The calming effect of the sight and sound of a waterfall or fountain may be enough motivation to create your own water garden. But what about also having a place to grow unusual plants and watch beautiful fish leisurely swim around? Soothing sounds of splashing water and blooming, floating plants such as water lilies are among the many reasons to add a water feature in your yard.

Creating a beautiful water feature is easier than you think. They can be large or small, in-ground or tabletop, inside or outside—accessible to those with yards or perhaps just a balcony. Whether it’s just a container of water or a full garden designed to show off fish, plants and even plant roots, your imagination is the only limit!

Basically, a water garden is a big aquarium. And like aquariums, you are creating a miniature ecosystem. The first important decision is choice of location. If you include plants, they will need sunlight, although an excess of sun will accelerate algae growth. If built in-ground, be sure it is level for proper drainage and filtration. Most ponds need electricity for pumps and fountains, so make sure you have an electrical connection nearby. Also take into consideration the reality that outdoor water gardens will accumulate leaves and debris that will sink, impacting the ecosystem and causing formation of muck at the bottom. Wildlife critters will also be attracted to your water garden, so make sure you have protected any fish or plants you do not want to be harmed.

You may have thought you found the right location with these tips in mind only to find that you cannot see the pond from the house. Be sure it is in a location where you will enjoy it every day. And please consider the safety of children and pets!

Basic Steps to Create a Water Garden

After selecting a location, you’ll need to determine the size of the water garden. You can opt for a container garden using large barrels, tubs or planters. If choosing a ceramic container, ideally find one with no drainage hole, although those holes can be caulked shut. Whether you decided on an in-ground pond or a container, your water garden will need a secure liner. Most liners are a heavy plastic material that can handle shifting rocks and other objects.

Before adding any water, arrange rocks and pebbles along the bottom to provide fish with hiding places. Multiple levels, either in the pond structure itself or created via added platforms as simple as an upended pot, allow for use of different potted plants. In addition, you will need to have your electrical components placed. It may be only a small pump, but it could also be a fountain and underwater lights. Take care to align these components so they do not shift after filling with water.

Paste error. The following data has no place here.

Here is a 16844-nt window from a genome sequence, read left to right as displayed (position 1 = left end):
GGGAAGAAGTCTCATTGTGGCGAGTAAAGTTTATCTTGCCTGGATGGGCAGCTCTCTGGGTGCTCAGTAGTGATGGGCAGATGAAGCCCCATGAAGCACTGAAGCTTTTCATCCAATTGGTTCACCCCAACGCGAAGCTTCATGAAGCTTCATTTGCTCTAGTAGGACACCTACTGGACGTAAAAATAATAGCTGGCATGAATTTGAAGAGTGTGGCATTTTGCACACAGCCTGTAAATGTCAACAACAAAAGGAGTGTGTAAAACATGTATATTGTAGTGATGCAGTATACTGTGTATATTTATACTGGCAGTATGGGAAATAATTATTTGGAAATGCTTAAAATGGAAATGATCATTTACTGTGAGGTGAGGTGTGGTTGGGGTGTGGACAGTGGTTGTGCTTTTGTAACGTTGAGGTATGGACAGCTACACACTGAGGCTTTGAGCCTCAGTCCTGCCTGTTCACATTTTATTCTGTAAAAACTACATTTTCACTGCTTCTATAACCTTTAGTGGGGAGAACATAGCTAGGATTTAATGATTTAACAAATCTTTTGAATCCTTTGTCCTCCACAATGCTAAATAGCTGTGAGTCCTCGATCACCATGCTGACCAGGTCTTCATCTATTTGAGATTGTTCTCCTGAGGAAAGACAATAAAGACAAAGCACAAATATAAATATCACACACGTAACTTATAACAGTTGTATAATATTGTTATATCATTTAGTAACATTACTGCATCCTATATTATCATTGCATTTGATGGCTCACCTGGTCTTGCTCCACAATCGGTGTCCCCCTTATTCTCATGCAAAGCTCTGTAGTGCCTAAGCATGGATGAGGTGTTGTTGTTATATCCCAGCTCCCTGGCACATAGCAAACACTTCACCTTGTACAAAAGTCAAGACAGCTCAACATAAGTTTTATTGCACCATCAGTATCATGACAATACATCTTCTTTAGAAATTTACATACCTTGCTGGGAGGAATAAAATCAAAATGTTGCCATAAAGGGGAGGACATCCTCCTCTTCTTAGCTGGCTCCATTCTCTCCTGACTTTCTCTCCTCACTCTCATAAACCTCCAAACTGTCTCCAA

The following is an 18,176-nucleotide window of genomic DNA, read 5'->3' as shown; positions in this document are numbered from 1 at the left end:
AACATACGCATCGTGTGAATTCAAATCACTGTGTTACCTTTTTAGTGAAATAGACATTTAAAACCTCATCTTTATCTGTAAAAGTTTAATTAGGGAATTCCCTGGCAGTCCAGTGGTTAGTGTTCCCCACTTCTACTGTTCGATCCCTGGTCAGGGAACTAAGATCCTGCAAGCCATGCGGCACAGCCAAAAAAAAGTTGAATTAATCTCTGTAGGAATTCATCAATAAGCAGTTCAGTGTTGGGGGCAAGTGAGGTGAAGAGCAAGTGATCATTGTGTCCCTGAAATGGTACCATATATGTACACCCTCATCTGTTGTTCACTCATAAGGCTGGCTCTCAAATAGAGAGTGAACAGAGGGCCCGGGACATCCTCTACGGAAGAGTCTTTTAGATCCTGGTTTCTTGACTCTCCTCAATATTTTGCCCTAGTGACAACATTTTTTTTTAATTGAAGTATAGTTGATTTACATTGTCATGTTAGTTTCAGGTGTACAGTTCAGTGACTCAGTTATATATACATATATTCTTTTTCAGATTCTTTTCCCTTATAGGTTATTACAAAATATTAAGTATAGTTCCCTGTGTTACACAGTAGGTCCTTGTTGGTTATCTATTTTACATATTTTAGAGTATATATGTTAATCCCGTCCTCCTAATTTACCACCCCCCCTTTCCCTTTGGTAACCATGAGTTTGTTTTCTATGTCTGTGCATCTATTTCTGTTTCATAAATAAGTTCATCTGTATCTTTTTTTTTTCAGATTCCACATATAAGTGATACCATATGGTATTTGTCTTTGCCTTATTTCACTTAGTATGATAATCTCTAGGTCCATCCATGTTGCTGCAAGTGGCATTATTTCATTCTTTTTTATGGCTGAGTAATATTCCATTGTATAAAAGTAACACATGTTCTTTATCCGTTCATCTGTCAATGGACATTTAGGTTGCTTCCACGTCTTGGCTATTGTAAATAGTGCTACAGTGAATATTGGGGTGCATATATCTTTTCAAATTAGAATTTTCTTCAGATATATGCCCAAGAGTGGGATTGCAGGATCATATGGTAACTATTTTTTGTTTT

There are many potential plants to consider. Water gardens do best when including the three basic types of water plants: floating, submerged and edge plants. A sound water ecosystem should incorporate all three types. Not only are these plants good for the pond’s balance, they will also attract butterflies and other pollinators. The leaves of the plants shade the fish on hot days and help to prevent algae growth. Floating plants need no soil, as their roots obtain nutrients from the water. Many edge plants can be either in the water or out. Be careful to avoid any invasive aquatic plants. For example, water hyacinth, hydrilla and water spinach are prohibited plants in the State of Florida. The University of Florida’s Institute for Food and Agricultural Science (UF/IFAS) houses the Center for Aquatic and Invasive Plants. Search their website at www.IFAS.UFL.edu, where you will find useful, Florida-specific information. Additional information on prohibited aquatic plants is available at www.flrules.org, searching under regulation 5B-64.011.

Care and Maintenance

Just like any garden, water gardens require care and maintenance, even with a balanced ecosystem. Algae is considered a microscopic weed. Left unchecked, it can cause real damage to your water garden, killing fish and other plants. Algae requires sunlight and grows in water with excess nutrients. To prevent excess nutrients, be diligent and only fertilize plants if necessary, using a slow-release fertilizer. In addition, having too many fish and overfeeding them is a prime culprit in fostering algae growth.

A good rule of thumb is to try to maintain 40 to 60 percent plant coverage over the surface of the pond.